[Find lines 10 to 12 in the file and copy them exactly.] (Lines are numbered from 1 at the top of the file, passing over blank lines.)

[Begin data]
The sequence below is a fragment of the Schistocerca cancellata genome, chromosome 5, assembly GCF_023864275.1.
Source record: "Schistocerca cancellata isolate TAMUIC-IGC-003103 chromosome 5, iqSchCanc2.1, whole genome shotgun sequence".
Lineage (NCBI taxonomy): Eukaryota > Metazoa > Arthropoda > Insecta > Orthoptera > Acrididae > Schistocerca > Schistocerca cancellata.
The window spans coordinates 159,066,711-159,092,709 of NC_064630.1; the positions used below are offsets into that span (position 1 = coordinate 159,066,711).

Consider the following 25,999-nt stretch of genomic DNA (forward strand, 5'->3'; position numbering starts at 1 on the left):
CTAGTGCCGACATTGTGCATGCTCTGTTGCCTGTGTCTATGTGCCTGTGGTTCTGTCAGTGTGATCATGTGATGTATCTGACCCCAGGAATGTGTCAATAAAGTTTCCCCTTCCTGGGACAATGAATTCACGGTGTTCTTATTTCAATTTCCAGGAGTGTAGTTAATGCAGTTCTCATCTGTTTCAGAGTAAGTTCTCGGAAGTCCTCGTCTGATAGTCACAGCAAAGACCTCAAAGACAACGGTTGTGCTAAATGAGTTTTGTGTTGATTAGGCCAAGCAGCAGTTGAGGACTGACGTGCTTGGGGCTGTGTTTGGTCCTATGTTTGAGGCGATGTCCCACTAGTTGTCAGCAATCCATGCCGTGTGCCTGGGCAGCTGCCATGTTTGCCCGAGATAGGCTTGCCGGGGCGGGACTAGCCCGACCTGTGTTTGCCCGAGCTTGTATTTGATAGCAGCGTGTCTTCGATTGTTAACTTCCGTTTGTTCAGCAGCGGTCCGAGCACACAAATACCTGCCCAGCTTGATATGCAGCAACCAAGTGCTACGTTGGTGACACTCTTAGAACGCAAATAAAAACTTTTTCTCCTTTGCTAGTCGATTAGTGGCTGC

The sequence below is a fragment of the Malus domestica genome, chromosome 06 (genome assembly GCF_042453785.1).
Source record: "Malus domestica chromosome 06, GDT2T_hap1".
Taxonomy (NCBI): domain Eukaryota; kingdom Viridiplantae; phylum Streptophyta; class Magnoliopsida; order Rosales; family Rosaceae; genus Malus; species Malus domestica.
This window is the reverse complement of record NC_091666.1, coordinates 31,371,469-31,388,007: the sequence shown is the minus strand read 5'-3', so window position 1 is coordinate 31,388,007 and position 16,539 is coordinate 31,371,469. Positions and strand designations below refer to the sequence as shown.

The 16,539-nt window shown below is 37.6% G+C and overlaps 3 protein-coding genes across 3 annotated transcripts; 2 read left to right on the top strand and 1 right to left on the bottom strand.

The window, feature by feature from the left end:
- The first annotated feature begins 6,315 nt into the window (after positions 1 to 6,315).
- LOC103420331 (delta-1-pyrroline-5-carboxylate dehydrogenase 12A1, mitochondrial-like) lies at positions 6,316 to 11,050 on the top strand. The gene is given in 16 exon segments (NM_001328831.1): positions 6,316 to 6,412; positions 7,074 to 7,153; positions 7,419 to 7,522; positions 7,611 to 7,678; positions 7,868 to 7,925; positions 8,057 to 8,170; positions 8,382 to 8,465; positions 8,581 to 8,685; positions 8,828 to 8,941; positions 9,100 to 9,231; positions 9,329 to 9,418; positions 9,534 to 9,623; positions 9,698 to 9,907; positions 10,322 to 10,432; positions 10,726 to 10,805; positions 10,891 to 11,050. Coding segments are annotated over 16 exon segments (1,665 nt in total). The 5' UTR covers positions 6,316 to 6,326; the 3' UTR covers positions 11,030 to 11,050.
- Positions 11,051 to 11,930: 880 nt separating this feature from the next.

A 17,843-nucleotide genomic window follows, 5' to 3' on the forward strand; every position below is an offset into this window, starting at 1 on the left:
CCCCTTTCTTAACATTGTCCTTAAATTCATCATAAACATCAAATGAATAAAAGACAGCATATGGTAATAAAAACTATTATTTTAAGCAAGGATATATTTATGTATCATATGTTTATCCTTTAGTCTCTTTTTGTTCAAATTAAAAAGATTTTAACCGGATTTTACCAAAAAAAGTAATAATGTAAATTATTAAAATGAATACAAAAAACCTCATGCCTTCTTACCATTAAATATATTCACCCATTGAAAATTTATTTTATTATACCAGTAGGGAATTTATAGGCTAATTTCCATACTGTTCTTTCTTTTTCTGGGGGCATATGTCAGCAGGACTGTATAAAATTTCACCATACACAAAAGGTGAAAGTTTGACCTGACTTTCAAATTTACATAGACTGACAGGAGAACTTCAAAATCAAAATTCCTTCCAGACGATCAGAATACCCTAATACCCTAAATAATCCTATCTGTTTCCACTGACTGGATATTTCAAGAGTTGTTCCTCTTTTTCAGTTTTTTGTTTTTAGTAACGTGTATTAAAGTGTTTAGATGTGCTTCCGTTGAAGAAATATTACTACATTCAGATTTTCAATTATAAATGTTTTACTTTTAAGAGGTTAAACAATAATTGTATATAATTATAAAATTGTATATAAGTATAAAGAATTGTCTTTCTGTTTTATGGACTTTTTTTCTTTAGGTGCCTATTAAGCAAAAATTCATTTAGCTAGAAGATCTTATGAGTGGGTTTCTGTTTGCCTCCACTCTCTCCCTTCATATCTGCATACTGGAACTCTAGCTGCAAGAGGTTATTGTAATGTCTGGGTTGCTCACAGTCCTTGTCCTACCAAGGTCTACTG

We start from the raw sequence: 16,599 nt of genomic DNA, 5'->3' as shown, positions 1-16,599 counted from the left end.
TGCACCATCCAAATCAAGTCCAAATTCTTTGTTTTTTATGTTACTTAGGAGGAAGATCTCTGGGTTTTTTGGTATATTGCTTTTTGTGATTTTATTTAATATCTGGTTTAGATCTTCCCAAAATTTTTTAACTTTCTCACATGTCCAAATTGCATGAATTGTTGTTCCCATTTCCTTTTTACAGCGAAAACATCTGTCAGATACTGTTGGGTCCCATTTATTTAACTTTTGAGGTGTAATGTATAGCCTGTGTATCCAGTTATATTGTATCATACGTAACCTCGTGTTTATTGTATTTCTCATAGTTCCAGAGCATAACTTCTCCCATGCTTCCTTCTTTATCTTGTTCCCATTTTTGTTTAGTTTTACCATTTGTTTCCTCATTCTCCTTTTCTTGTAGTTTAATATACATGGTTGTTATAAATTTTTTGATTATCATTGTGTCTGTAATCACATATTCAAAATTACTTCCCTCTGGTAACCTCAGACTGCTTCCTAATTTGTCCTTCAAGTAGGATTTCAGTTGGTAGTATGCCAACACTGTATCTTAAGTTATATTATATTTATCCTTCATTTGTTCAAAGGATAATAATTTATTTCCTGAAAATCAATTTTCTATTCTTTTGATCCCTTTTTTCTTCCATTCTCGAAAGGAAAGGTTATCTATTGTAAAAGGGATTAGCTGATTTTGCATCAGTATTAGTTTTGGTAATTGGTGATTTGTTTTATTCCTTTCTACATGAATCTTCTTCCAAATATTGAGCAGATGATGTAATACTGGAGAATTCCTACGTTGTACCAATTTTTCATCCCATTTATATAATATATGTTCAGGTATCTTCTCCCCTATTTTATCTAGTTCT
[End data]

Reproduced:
This window is the reverse complement of record NC_091666.1, coordinates 31,371,469-31,388,007: the sequence shown is the minus strand read 5'-3', so window position 1 is coordinate 31,388,007 and position 16,539 is coordinate 31,371,469. Positions and strand designations below refer to the sequence as shown.

The 16,539-nt window shown below is 37.6% G+C and overlaps 3 protein-coding genes across 3 annotated transcripts; 2 read left to right on the top strand and 1 right to left on the bottom strand.

The window, feature by feature from the left end: